Teaching Tip: Setting Up a Percentage-Based Grade Book
Many higher education faculty have developed elaborate point systems to assess student work and ultimately to determine final course grades. The problem with points is that they are not always equitable across assignments. For example, each question on a 10-point quiz is high stakes because each question is worth 10% of the total quiz score. On the other hand, a major project worth 500 points leaves ample opportunity for a passing grade unless “chunks” of points are deducted. Points require calculation and interpretation because the base standard varies from assignment to assignment. Percentages, on the other hand, allow you to consistently scale every assignment, from the 10 question quiz to the major project, in a way that students can easily understand: 100%.
Online course management systems such as Blackboard and Sakai make setting up a percentage-based grade book quite easy. In preparation, list your course requirements (everything students will do for a grade). Next, determine the percentage that each assignment will contribute to the total course grade. Obviously, your total should be 100%. Your list might look something like this:
Professionalism (Attendance and Participation)
Now you are ready to set up your online grade book. In Blackboard, you will reflect the course requirement percentages by creating categories and “weighting” your various assignments so that some will count more than others in calculating the total course grade. In Sakai, you will simply choose percentages over points. You may wish to divide some assignments further. For example, I list each exam separately at 15% each. You also may wish to nuance the value of some assignments beyond whole numbers. For example, in my course, the learning journal is submitted three times during the semester. Therefore, each time I grade it, students can earn up to 3.33% (for submissions one and two) and 3.34% (for submission three) which totals 10% by the end of the semester. Nuancing beyond whole numbers also works for tests and quizzes administered through your online course management system. For example, each exam in my course is comprised of 60 questions worth .25% each.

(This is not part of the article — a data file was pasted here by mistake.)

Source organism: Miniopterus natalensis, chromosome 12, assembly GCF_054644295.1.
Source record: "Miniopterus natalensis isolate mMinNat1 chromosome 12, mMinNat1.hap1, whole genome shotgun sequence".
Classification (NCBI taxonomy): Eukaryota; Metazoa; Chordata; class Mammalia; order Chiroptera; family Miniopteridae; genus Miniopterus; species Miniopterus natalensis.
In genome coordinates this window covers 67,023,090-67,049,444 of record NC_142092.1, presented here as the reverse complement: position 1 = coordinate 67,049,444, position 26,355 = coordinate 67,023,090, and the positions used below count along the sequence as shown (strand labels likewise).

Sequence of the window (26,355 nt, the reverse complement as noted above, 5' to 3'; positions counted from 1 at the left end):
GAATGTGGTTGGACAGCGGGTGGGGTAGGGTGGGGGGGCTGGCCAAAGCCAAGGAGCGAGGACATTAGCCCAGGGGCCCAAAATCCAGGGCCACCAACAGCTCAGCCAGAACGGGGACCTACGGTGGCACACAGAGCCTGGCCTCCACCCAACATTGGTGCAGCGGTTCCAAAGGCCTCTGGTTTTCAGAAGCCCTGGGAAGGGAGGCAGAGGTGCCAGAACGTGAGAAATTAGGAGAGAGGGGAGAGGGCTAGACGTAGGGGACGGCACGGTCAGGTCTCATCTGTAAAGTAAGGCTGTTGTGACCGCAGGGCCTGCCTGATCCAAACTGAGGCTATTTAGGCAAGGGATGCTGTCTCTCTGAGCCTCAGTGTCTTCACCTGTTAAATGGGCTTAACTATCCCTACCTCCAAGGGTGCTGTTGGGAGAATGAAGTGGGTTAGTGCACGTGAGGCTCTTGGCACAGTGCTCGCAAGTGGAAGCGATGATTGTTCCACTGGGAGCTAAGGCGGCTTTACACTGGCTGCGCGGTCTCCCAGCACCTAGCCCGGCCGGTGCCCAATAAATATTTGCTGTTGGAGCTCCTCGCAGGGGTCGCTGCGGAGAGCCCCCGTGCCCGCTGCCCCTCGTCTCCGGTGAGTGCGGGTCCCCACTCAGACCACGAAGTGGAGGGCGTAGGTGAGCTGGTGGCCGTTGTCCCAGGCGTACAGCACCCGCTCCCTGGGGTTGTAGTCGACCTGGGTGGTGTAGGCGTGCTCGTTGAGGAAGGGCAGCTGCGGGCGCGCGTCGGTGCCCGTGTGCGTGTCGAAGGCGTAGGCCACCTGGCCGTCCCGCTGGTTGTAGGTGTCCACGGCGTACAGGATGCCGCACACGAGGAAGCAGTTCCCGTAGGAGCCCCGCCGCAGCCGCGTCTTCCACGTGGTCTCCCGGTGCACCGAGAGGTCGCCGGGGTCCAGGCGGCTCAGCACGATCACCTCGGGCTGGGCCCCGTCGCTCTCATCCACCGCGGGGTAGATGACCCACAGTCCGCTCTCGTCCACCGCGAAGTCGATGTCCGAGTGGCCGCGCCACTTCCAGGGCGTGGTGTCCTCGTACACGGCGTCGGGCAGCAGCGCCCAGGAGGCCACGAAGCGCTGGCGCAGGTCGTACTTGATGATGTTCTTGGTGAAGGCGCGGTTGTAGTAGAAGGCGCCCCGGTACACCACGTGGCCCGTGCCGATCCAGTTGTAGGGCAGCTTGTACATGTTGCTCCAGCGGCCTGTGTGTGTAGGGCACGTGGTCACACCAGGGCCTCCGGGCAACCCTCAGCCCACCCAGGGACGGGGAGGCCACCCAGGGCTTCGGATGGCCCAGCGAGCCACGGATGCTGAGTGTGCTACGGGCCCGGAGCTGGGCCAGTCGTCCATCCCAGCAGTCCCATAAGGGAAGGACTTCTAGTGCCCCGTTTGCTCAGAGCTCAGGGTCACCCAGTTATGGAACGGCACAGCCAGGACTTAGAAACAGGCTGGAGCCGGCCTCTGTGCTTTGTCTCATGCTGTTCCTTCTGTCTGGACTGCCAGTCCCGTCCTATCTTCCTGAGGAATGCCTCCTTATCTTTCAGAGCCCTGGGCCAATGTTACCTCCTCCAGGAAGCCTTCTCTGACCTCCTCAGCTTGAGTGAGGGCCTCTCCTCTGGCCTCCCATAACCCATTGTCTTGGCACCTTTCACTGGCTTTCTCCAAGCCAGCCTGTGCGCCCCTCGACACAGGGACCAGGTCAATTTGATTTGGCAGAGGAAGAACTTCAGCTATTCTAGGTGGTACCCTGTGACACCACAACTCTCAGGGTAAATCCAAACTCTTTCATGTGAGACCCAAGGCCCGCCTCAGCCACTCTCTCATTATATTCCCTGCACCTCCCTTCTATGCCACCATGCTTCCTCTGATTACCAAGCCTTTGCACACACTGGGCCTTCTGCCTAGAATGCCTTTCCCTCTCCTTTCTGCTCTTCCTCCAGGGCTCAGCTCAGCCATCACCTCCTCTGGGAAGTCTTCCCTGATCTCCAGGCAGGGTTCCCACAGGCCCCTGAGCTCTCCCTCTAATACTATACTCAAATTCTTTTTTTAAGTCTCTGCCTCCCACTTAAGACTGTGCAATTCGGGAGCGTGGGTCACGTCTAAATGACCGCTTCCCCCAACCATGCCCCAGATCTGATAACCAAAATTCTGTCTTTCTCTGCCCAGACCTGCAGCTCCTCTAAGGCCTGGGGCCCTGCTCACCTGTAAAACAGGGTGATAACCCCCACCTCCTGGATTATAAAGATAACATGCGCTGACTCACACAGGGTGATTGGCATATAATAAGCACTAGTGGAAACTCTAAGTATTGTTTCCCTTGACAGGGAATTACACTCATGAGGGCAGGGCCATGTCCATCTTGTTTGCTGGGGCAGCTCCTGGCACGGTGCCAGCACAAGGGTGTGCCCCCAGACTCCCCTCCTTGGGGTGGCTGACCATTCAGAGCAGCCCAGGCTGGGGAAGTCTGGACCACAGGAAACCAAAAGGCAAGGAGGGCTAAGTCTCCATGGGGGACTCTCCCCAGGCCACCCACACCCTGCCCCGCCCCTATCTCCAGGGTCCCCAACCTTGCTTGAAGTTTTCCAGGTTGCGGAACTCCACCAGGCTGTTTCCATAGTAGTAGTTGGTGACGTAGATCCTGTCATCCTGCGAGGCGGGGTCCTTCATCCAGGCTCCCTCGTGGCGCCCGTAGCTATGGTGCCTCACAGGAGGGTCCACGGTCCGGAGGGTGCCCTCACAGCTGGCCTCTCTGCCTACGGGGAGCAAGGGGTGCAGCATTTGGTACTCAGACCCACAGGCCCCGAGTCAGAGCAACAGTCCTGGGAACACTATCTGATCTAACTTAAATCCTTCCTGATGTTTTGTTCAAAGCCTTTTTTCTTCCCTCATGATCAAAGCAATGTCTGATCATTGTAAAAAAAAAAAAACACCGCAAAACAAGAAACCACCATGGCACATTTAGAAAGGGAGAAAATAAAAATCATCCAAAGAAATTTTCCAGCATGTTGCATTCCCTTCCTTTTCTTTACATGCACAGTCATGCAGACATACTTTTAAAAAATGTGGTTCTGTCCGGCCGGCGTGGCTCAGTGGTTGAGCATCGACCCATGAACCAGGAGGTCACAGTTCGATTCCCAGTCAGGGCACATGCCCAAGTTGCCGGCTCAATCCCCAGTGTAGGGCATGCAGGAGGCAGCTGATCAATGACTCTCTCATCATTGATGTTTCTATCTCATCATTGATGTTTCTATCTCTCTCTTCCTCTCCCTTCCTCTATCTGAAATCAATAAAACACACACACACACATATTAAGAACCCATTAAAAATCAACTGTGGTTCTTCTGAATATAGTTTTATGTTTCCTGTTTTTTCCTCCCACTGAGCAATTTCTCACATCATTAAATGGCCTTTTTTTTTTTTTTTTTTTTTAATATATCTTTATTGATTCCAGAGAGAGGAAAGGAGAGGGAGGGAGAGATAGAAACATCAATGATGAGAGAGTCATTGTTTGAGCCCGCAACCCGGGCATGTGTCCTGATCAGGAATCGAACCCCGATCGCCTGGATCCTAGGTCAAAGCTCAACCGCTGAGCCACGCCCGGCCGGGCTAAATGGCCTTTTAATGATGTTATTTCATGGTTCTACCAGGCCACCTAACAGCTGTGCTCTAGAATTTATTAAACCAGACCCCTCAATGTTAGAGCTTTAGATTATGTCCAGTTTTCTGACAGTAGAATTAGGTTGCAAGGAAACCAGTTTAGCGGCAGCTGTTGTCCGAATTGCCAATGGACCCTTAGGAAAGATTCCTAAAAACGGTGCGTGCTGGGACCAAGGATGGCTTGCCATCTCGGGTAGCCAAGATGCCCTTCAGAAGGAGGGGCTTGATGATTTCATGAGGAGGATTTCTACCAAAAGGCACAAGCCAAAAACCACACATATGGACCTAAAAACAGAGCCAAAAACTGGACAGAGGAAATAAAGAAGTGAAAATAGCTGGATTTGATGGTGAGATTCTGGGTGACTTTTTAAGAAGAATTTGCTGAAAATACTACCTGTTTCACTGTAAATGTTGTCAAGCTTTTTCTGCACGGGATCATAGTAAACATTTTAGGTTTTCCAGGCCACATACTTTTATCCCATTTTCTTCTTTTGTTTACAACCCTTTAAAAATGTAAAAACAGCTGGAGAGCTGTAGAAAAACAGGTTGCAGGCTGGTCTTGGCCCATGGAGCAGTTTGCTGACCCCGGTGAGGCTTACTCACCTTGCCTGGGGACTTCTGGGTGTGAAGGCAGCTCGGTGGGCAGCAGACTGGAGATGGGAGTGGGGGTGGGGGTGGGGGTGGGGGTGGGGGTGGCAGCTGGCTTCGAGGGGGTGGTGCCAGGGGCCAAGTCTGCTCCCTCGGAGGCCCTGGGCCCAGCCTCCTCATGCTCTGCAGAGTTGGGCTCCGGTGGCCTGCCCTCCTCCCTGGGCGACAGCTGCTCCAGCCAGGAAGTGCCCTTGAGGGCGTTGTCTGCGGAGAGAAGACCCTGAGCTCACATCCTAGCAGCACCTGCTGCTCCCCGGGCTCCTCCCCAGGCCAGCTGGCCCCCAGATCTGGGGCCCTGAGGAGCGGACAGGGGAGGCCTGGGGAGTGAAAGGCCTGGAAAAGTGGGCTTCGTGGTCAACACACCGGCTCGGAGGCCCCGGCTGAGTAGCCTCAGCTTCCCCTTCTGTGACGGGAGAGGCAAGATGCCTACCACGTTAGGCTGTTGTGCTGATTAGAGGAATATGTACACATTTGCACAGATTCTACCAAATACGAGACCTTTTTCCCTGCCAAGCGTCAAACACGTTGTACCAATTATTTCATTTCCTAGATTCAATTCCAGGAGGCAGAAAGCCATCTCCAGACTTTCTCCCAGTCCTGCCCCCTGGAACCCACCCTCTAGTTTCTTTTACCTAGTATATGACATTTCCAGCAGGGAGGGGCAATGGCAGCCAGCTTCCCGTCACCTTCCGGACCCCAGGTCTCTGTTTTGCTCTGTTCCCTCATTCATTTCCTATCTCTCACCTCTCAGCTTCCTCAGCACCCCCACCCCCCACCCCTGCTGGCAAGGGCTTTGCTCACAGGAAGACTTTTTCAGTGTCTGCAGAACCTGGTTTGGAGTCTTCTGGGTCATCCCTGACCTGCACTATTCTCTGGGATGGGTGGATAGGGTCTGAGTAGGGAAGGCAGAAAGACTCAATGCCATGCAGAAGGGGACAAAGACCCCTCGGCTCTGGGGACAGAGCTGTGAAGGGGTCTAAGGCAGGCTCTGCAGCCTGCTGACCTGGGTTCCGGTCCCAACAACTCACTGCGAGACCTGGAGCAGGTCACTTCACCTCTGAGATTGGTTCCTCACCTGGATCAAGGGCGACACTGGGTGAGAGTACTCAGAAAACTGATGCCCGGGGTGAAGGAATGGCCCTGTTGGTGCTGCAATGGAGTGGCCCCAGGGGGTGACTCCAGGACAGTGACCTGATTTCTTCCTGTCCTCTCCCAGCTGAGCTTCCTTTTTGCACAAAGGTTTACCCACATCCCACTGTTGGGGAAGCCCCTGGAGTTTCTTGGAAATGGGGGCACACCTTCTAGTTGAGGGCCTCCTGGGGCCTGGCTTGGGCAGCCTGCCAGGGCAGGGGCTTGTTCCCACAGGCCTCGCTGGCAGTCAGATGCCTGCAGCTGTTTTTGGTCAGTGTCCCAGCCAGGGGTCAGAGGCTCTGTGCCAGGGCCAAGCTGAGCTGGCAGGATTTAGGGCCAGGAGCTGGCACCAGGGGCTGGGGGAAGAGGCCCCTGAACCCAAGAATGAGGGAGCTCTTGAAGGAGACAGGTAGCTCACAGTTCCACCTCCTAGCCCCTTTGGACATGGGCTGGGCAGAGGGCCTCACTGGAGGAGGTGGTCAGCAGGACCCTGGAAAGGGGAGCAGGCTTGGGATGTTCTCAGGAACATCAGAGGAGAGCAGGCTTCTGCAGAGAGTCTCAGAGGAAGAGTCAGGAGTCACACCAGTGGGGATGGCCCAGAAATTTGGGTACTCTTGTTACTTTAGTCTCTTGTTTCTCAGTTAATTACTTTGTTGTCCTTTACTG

Once your percentage-based grade book is set up, your grading system will be equitable because all course requirements will be based on the consistent standard of 100%. Moreover, when your students receive their graded work, they will easily understand 92% as opposed to 460/500. Neither you nor your students will have to get out your calculators to figure out what 460 points means!
Note: While this teaching tip advocates for a percentage-based grading system, the jury is still out on regarding percentages versus points. For more information about the pros and cons of each approach, please view the following resources.
EStarkState (2011, February 8). Gradebook preferences: Points vs. percentages. Retrieved from https://estarkstate.wordpress.com/2011/02/08/gradebook-preferences-points-vs-percentages-angel-7-4/
Growing Learners (2012, March 29). Total points vs. weighted grades. Retrieved from https://digitalhumanitiesyes.wordpress.com/2012/03/29/total-points-vs-weighted-grades/
Weimer, M. (2011, October 19). Grading practices: Liabilities of the points system. Faculty Focus: Higher Ed Teaching Strategies from Magna Publications. Retrieved from https://www.teachingprofessor.com/topics/for-those-who-teach/point-based-grading-systems-benefits-liabilities/
Jana Hunzicker, Ed.D.
Associate Professor, Department of Teacher Education
William T. Kemper Fellow for Teaching Excellence, College of Education and Health Sciences
Executive Director, Center for Teaching Excellence and Learning